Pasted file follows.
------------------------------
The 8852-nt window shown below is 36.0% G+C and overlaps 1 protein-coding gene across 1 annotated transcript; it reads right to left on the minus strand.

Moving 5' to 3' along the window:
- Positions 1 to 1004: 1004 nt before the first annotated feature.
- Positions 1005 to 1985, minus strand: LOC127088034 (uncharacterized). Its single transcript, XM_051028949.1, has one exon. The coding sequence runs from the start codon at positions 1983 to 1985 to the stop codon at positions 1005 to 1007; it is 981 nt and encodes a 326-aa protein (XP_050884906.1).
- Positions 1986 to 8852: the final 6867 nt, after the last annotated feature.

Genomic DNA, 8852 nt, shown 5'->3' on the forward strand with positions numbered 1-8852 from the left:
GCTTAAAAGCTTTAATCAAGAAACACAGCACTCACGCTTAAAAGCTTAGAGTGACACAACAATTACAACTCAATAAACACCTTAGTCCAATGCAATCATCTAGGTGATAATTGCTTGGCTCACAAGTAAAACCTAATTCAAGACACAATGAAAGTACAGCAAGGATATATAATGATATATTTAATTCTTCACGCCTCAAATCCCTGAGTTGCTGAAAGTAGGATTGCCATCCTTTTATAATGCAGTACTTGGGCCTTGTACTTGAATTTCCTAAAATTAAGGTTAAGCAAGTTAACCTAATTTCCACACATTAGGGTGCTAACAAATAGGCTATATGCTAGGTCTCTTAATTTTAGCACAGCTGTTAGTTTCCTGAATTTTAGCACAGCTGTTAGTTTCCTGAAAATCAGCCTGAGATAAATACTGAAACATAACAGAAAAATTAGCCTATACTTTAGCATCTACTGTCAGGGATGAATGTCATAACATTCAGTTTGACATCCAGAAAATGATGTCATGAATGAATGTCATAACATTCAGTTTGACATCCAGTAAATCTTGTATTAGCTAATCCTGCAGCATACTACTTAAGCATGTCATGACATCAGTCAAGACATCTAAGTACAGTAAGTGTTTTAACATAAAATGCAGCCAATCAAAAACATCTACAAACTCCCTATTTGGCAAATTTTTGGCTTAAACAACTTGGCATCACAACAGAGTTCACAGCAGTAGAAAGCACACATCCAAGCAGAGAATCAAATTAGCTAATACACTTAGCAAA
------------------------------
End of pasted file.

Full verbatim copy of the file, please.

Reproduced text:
The 8852-nt window shown below is 36.0% G+C and overlaps 1 protein-coding gene across 1 annotated transcript; it reads right to left on the minus strand.

Moving 5' to 3' along the window:
- Positions 1 to 1004: 1004 nt before the first annotated feature.
- Positions 1005 to 1985, minus strand: LOC127088034 (uncharacterized). Its single transcript, XM_051028949.1, has one exon. The coding sequence runs from the start codon at positions 1983 to 1985 to the stop codon at positions 1005 to 1007; it is 981 nt and encodes a 326-aa protein (XP_050884906.1).
- Positions 1986 to 8852: the final 6867 nt, after the last annotated feature.

Genomic DNA, 8852 nt, shown 5'->3' on the forward strand with positions numbered 1-8852 from the left:
GCTTAAAAGCTTTAATCAAGAAACACAGCACTCACGCTTAAAAGCTTAGAGTGACACAACAATTACAACTCAATAAACACCTTAGTCCAATGCAATCATCTAGGTGATAATTGCTTGGCTCACAAGTAAAACCTAATTCAAGACACAATGAAAGTACAGCAAGGATATATAATGATATATTTAATTCTTCACGCCTCAAATCCCTGAGTTGCTGAAAGTAGGATTGCCATCCTTTTATAATGCAGTACTTGGGCCTTGTACTTGAATTTCCTAAAATTAAGGTTAAGCAAGTTAACCTAATTTCCACACATTAGGGTGCTAACAAATAGGCTATATGCTAGGTCTCTTAATTTTAGCACAGCTGTTAGTTTCCTGAATTTTAGCACAGCTGTTAGTTTCCTGAAAATCAGCCTGAGATAAATACTGAAACATAACAGAAAAATTAGCCTATACTTTAGCATCTACTGTCAGGGATGAATGTCATAACATTCAGTTTGACATCCAGAAAATGATGTCATGAATGAATGTCATAACATTCAGTTTGACATCCAGTAAATCTTGTATTAGCTAATCCTGCAGCATACTACTTAAGCATGTCATGACATCAGTCAAGACATCTAAGTACAGTAAGTGTTTTAACATAAAATGCAGCCAATCAAAAACATCTACAAACTCCCTATTTGGCAAATTTTTGGCTTAAACAACTTGGCATCACAACAGAGTTCACAGCAGTAGAAAGCACACATCCAAGCAGAGAATCAAATTAGCTAATACACTTAGCAAA